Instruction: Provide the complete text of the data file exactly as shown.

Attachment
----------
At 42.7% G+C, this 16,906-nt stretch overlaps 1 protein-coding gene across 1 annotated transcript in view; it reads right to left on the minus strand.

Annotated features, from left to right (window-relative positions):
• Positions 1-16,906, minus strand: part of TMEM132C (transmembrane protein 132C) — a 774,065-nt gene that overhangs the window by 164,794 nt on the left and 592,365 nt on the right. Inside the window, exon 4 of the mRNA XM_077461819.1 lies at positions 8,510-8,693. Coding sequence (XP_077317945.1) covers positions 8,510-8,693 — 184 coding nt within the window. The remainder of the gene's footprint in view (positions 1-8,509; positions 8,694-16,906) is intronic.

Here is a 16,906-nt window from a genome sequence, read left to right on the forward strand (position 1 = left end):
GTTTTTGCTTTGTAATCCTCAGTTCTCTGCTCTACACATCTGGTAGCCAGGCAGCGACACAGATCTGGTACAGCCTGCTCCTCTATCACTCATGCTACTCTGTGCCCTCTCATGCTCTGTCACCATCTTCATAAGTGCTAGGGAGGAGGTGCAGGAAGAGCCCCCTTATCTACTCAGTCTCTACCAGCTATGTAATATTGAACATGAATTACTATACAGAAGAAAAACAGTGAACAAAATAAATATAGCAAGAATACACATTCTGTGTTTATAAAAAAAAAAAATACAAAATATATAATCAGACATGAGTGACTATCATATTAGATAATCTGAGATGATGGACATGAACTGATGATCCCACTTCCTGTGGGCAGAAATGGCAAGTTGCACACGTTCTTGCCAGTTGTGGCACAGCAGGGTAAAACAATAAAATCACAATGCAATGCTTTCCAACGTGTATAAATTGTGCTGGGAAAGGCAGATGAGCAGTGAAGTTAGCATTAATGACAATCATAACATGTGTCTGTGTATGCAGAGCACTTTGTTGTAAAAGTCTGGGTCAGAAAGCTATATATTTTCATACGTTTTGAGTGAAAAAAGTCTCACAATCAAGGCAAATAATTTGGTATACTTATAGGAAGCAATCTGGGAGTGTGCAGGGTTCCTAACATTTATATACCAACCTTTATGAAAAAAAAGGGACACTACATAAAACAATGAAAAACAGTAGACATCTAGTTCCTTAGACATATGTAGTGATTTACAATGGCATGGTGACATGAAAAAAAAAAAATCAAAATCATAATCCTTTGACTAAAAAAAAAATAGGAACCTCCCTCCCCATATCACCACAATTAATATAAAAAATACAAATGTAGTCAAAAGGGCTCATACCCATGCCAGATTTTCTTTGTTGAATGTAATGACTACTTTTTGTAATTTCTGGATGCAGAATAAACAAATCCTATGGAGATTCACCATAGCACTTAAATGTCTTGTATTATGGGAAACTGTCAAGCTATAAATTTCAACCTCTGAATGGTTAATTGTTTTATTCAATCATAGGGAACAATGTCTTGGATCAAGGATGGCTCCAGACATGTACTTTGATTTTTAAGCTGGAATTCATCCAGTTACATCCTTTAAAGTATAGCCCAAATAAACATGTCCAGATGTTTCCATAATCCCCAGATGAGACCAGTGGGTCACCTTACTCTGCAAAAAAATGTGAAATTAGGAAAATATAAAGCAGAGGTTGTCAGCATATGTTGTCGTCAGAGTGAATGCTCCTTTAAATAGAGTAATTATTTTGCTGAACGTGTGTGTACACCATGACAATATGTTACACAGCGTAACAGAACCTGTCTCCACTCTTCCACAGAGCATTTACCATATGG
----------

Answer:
At 42.7% G+C, this 16,906-nt stretch overlaps 1 protein-coding gene across 1 annotated transcript in view; it reads right to left on the minus strand.

Annotated features, from left to right (window-relative positions):
• Positions 1-16,906, minus strand: part of TMEM132C (transmembrane protein 132C) — a 774,065-nt gene that overhangs the window by 164,794 nt on the left and 592,365 nt on the right. Inside the window, exon 4 of the mRNA XM_077461819.1 lies at positions 8,510-8,693. Coding sequence (XP_077317945.1) covers positions 8,510-8,693 — 184 coding nt within the window. The remainder of the gene's footprint in view (positions 1-8,509; positions 8,694-16,906) is intronic.

Here is a 16,906-nt window from a genome sequence, read left to right on the forward strand (position 1 = left end):
GTTTTTGCTTTGTAATCCTCAGTTCTCTGCTCTACACATCTGGTAGCCAGGCAGCGACACAGATCTGGTACAGCCTGCTCCTCTATCACTCATGCTACTCTGTGCCCTCTCATGCTCTGTCACCATCTTCATAAGTGCTAGGGAGGAGGTGCAGGAAGAGCCCCCTTATCTACTCAGTCTCTACCAGCTATGTAATATTGAACATGAATTACTATACAGAAGAAAAACAGTGAACAAAATAAATATAGCAAGAATACACATTCTGTGTTTATAAAAAAAAAAAATACAAAATATATAATCAGACATGAGTGACTATCATATTAGATAATCTGAGATGATGGACATGAACTGATGATCCCACTTCCTGTGGGCAGAAATGGCAAGTTGCACACGTTCTTGCCAGTTGTGGCACAGCAGGGTAAAACAATAAAATCACAATGCAATGCTTTCCAACGTGTATAAATTGTGCTGGGAAAGGCAGATGAGCAGTGAAGTTAGCATTAATGACAATCATAACATGTGTCTGTGTATGCAGAGCACTTTGTTGTAAAAGTCTGGGTCAGAAAGCTATATATTTTCATACGTTTTGAGTGAAAAAAGTCTCACAATCAAGGCAAATAATTTGGTATACTTATAGGAAGCAATCTGGGAGTGTGCAGGGTTCCTAACATTTATATACCAACCTTTATGAAAAAAAAGGGACACTACATAAAACAATGAAAAACAGTAGACATCTAGTTCCTTAGACATATGTAGTGATTTACAATGGCATGGTGACATGAAAAAAAAAAAATCAAAATCATAATCCTTTGACTAAAAAAAAAATAGGAACCTCCCTCCCCATATCACCACAATTAATATAAAAAATACAAATGTAGTCAAAAGGGCTCATACCCATGCCAGATTTTCTTTGTTGAATGTAATGACTACTTTTTGTAATTTCTGGATGCAGAATAAACAAATCCTATGGAGATTCACCATAGCACTTAAATGTCTTGTATTATGGGAAACTGTCAAGCTATAAATTTCAACCTCTGAATGGTTAATTGTTTTATTCAATCATAGGGAACAATGTCTTGGATCAAGGATGGCTCCAGACATGTACTTTGATTTTTAAGCTGGAATTCATCCAGTTACATCCTTTAAAGTATAGCCCAAATAAACATGTCCAGATGTTTCCATAATCCCCAGATGAGACCAGTGGGTCACCTTACTCTGCAAAAAAATGTGAAATTAGGAAAATATAAAGCAGAGGTTGTCAGCATATGTTGTCGTCAGAGTGAATGCTCCTTTAAATAGAGTAATTATTTTGCTGAACGTGTGTGTACACCATGACAATATGTTACACAGCGTAACAGAACCTGTCTCCACTCTTCCACAGAGCATTTACCATATGG